How about going after the guys who made the law, or even better, the guys who used the law? Nope, we're going to poke a stick into Souter's eye.

This is about as useful as invading Argentina in response to Pearl Harbor.
posted by eriko at 5:31 AM on February 6, 2006


"This is about as useful as invading Argentina Iraq in response to Pearl Harbor 9/11."

C'mon eriko, update your derisive statements. Pearl Harbor may have played well in the past, but this is the new millennium. Get with the times.

posted by caution live frogs at 6:26 AM on February 6, 2006


so they start going off about the injustice of it all, even when the government's doing what it's always done

they were never giving land to private companies before Kelo. eminent domain in the US has always been for public interests (as far as I know of).

I understand why Kelo might be necessary in the U.S., since we don't have so much publically owned/operated commercial stuff, but it's still a scary thing. There's is plenty of room for abuse if the judgement of "public good" is not taken seriously enough. Let them argue their case. Hopefully they'll try to build a hotel on Scalia's house too.
posted by destro at 6:51 AM on February 6, 2006


raaka writes "They're going 'to end eminent domain abuse' ... by committing it. These idiots call themselves libertarians?"

Lot's of bad laws get passed when the legislators think it won't affect them. Think the latest bankruptcy changes would have went through if there was much chance of congresspersons declaring bankruptcy. Or the ridiculous drinking age limit in the US if a 1/3rd of the house was 20?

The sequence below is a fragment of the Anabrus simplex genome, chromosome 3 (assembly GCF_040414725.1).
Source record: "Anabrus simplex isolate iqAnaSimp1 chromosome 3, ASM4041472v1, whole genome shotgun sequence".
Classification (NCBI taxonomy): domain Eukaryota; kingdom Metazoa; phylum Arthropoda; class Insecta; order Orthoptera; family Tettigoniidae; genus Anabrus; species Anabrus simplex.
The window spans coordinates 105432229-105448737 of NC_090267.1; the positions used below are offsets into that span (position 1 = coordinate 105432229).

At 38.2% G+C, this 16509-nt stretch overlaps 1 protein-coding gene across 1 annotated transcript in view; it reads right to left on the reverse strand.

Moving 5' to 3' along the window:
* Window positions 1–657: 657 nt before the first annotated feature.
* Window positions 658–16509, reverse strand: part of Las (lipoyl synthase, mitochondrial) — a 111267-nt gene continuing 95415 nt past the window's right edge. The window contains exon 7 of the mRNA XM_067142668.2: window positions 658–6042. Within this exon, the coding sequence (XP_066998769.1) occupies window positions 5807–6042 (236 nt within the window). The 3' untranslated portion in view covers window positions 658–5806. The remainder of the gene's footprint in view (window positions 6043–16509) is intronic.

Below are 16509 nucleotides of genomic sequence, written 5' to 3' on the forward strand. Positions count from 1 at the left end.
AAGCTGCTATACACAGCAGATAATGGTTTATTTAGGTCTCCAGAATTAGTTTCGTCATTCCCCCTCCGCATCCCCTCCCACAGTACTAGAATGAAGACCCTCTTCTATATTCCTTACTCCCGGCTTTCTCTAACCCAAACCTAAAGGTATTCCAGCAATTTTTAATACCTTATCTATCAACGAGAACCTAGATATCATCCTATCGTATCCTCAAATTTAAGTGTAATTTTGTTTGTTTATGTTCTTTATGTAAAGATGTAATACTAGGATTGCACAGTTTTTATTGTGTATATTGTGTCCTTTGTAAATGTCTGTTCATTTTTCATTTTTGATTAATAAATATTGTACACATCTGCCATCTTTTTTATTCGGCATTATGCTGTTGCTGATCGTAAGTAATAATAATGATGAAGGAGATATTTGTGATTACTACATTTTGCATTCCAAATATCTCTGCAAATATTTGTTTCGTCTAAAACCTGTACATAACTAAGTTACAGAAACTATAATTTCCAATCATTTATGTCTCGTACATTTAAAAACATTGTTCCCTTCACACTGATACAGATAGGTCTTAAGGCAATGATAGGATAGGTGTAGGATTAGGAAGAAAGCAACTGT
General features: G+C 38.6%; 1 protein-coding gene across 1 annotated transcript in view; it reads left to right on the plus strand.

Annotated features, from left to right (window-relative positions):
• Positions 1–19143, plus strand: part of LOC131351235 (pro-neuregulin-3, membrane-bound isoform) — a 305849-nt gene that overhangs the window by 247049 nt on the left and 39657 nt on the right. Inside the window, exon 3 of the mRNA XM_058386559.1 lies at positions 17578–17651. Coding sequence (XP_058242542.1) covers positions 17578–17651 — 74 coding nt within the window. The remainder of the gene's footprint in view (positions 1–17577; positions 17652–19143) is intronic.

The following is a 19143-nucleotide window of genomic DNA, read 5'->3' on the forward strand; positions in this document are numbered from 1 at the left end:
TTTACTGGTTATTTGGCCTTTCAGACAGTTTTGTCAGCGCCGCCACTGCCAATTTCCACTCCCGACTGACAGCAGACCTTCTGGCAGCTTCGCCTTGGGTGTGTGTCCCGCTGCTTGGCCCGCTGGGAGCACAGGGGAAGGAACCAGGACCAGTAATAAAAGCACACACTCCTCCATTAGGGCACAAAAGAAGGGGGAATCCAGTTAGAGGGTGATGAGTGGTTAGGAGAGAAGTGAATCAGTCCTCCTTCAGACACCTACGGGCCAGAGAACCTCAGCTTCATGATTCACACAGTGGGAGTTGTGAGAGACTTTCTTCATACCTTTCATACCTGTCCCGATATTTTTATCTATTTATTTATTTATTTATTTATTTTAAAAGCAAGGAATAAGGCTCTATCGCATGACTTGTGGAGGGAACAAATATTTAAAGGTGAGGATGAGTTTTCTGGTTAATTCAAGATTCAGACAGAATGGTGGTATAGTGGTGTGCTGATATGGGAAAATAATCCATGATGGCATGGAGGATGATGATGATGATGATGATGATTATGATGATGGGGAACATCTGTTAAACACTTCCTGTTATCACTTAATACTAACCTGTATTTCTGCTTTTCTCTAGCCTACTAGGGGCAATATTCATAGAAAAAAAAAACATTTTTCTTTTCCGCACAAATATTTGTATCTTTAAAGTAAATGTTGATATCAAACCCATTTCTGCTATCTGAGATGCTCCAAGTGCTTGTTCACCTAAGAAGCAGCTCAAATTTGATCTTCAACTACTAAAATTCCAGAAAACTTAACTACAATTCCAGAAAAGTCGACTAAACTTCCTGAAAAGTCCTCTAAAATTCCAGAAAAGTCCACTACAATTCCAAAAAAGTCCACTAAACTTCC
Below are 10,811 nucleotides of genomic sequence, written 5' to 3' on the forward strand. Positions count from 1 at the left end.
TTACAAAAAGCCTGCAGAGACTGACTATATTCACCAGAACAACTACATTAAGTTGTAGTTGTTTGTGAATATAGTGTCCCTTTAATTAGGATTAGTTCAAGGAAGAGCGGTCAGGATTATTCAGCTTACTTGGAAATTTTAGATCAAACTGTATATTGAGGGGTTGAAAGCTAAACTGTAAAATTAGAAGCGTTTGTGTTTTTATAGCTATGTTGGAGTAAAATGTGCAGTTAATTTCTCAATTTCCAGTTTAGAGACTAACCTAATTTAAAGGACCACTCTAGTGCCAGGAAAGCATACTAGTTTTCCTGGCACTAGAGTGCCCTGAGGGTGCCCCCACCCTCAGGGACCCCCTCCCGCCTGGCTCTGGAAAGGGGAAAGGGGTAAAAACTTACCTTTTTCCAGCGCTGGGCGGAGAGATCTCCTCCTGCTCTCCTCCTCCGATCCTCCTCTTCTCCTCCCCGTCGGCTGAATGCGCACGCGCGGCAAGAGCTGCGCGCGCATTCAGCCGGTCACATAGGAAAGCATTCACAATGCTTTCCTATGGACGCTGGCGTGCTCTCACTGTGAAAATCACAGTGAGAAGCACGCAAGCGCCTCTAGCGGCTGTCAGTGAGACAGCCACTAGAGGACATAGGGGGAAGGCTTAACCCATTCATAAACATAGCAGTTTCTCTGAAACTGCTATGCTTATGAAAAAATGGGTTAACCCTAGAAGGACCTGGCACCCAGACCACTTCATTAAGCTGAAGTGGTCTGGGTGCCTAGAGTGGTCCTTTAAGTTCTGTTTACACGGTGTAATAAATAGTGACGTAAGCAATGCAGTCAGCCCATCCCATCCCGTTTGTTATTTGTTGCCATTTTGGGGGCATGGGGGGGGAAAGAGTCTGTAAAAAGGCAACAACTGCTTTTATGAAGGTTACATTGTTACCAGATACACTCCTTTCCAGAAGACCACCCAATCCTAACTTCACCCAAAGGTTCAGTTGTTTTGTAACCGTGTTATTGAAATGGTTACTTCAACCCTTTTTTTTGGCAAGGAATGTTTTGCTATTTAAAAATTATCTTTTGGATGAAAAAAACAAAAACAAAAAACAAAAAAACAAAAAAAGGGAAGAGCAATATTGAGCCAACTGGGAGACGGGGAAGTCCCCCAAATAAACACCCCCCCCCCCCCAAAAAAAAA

posted by Mitheral at 6:55 AM on February 6, 2006


destro writes "they were never giving land to private companies before Kelo. eminent domain in the US has always been for public interests (as far as I know of)."

There have been a few cases in the past where homes have been seized for parking lots and stadiums which were leased long term to sports teams.
posted by Mitheral at 6:56 AM on February 6, 2006


they were never giving land to private companies before Kelo.

Wrongo.
posted by raysmj at 6:57 AM on February 6, 2006


That's because it's in the news, thanks in part to people like the anti-eminent domain activists working to have Souter's home seized, and many of the legislators' constituents are getting up in arms about it.

Again, the Court noted that, "In affirming the City's authority to take petitioners' properties, we do not minimize the hardship that condemnations may entail, notwithstanding the payment of just compensation. We emphasize that nothing in our opinion precludes any State from placing further restrictions on its exercise of the takings power. Indeed, many States already impose 'public use' requirements that are stricter than the federal baseline. Some of these requirements have been established as a matter of state constitutional law, while others are expressed in state eminent domain statutes that carefully limit the grounds upon which takings may be exercised. As the submissions of the parties and their amici make clear, the necessity and wisdom of using eminent domain to promote economic development are certainly matters of legitimate public debate."

It should be possible to push reform without being totally hysterical and going overboard. The Court gave reform proponents a go-ahead. So the condemnation of Souter is a total asshole move.